Don’t Bother Reaching for Your Umbrella, It’s Probably Broken!

Baby group Kids small

Top pic:  Me and the kids in baby’s first days.  Notice how I don’t appear to know how to manage.  A picture is worth a thousand words.

Bottom Pic: Children about six months later

The baby was tiny. I hadn’t seen anything but tonsils, poop, and Sesame Street in three weeks. My three-year-old-jabbered non-stop. My ears were sore. Naturally, with the clear-thinking of a woman with near terminal post-partum depression, I took full responsibility everything that went wrong. I don’t know if my husband was a good father or not, since he Continue reading

Welcome Home, Baby

imageMother had said she was having a baby when I was about eight but I wasn’t particularly interested in babies, So didn’t think a lot about it.   I didn’t make the connection when when Daddy took us to spend the night with Miss Myra, one night.  I think we were supposed to spend the night with Aunt Julie, but she’d gotten sick and couldn’t keep us, Continue reading

Baby Blues and Green Parents


We were a good couple.  Long before we got married, we agreed completely on important things..foreign policy, religion, life plans.  Then we got married.  Life was idyllic.  We were both in college, working student jobs.  Bud had saved over $500 and student loans covered my tuition. Continue reading

Broken Hearts and Pink High Heels

Kid in pink dot heels          Mother was always last on her own list, but she’d had enough when she admired Cousin Franny’s new dress, and Franny turned her nose up and said, “This old thing.  It ain’t fit for nothing.”   Franny was a doll-like woman who reveled in only weighing ninety pounds and wearing a size four shoe.  She dressed beautifully even if she charged her clothes and had to outrun creditors.  She took pleasure in making sure other women in the family couldn’t ignore her, putting them down at every opportunity.  Her girls were daintier, cuter, better dressed, and she had to work hard to get them to eat; a stark contrast to our voracious appetites and hand-me-downs.  I always wanted to be a picky eater at Franny’s, but her goodies always suckered me in.

“This ole thing,” was the last straw for Mother, a giant of a woman at five feet and one hundred and ten pounds.  She always indulged herself and made sure she had a new dress and shoes after having a new baby.  Spurred on by Franny’s snotty put downs, she pinched back nickels and quarters her whole pregnancy and was able to buy enough fabric to make two beautiful spring dresses and buy two pairs of matching pastel pumps to finish off her gorgeous ensembles.  She agonized over which to wear at the first family gathering to show off her slender figure and new baby. Finally, she decided to wear the green and save the pink outfit for church Sunday, her first back since having the baby.  Not surprisingly, she was the center of attention.  Her dress clung to her tiny waist as her post-partum bosoms imposed on her bodice.  All her sisters in law praised her eye for design and her perfect sewing.  She wore an apron to protect her new dress while helping get lunch on the table and carefully kept a burp towel on her shoulder while feeding her pretty new baby.  Her only regret was that she hadn’t been able to show off the pink dress and pumps that day, too.  Even better, Franny was bewailing her fifth pregnancy that day.  She was miserably sick but Mother saw her envious glances between episodes of throwing up.  It was a perfect day.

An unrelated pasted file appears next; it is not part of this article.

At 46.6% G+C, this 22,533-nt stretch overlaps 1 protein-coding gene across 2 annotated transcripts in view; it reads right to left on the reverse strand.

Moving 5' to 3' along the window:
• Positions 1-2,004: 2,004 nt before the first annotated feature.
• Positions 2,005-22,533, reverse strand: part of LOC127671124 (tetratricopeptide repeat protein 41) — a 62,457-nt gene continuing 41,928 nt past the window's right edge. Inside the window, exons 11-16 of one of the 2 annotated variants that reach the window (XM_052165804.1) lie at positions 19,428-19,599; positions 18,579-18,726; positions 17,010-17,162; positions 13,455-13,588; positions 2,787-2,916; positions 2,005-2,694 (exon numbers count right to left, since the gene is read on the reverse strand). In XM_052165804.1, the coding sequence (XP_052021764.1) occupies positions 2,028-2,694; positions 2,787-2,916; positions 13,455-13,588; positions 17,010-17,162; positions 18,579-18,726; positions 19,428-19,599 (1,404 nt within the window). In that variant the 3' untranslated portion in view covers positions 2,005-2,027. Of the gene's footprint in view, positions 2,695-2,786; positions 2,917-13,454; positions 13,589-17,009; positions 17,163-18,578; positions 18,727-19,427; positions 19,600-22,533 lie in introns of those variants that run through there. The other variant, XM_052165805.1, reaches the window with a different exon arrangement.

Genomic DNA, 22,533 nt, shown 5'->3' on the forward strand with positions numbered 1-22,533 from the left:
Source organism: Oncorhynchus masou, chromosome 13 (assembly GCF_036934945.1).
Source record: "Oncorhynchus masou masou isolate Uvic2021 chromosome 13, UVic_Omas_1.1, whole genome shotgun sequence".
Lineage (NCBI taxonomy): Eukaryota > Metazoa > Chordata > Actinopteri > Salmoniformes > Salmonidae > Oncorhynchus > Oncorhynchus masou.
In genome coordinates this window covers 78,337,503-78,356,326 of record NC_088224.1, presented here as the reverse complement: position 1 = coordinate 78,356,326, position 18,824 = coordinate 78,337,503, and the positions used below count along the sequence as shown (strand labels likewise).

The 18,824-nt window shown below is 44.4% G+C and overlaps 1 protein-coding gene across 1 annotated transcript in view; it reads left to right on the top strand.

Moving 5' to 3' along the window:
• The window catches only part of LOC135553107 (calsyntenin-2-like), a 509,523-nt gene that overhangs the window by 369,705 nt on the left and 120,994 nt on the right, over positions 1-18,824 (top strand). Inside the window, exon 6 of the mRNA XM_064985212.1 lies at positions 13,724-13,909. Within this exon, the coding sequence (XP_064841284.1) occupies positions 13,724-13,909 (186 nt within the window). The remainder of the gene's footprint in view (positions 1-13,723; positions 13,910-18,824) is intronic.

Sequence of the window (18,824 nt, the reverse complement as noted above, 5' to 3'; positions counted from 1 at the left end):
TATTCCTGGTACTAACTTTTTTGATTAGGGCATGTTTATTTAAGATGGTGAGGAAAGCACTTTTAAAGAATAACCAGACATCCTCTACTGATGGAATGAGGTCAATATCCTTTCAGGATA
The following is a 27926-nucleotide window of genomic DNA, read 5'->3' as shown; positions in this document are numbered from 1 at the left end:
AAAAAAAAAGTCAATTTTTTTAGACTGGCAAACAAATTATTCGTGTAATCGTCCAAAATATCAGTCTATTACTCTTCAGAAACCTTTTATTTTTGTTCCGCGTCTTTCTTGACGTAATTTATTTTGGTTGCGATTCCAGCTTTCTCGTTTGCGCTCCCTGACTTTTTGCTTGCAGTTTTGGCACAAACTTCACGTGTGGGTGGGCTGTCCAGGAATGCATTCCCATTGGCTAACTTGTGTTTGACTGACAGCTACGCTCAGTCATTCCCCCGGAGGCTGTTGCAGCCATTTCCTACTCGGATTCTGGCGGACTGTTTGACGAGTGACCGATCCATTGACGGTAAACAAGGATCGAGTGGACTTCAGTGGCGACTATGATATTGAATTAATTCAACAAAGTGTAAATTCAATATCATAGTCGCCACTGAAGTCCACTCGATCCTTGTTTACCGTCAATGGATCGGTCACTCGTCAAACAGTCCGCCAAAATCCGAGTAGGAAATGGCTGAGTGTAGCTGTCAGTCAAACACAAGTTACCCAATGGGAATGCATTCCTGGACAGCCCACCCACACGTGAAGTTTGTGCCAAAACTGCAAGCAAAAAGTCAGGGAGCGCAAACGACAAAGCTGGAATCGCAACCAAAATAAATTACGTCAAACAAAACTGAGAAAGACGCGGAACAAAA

Mother needn’t have regretted not being able to show off her pink shoes that day.  She could always count on her children to anticipate her needs. At eleven Phyllis was a girly, girl. She got in Mother’s make up and gowns at every opportunity.  She wore dresses and wanted her hair curled every day.  She had coveted the beautiful shoes months before when Mother slipped them in. She was able to put them out of her mind when they disappeared deep in Mother’s closet, but as Mother twirled around in her new dress and mint green high heels, it was more than Phyllis could stand.  She was overcome with jealousy and righteous indignation. Mother had two new dresses and matching shoes to match and expected her to wear old scuffed saddle oxfords!!!  Phyllis sulked self-righteously until it got the best of her. Kicking the hated saddle oxfords far under the bed, she slipped in Mother’s closet to just see how the pink shoes felt.  They were perfect!!!   She had to wear them just a little while.  When she took a trial stroll by Mother, Mother didn’t say a word.  Okay.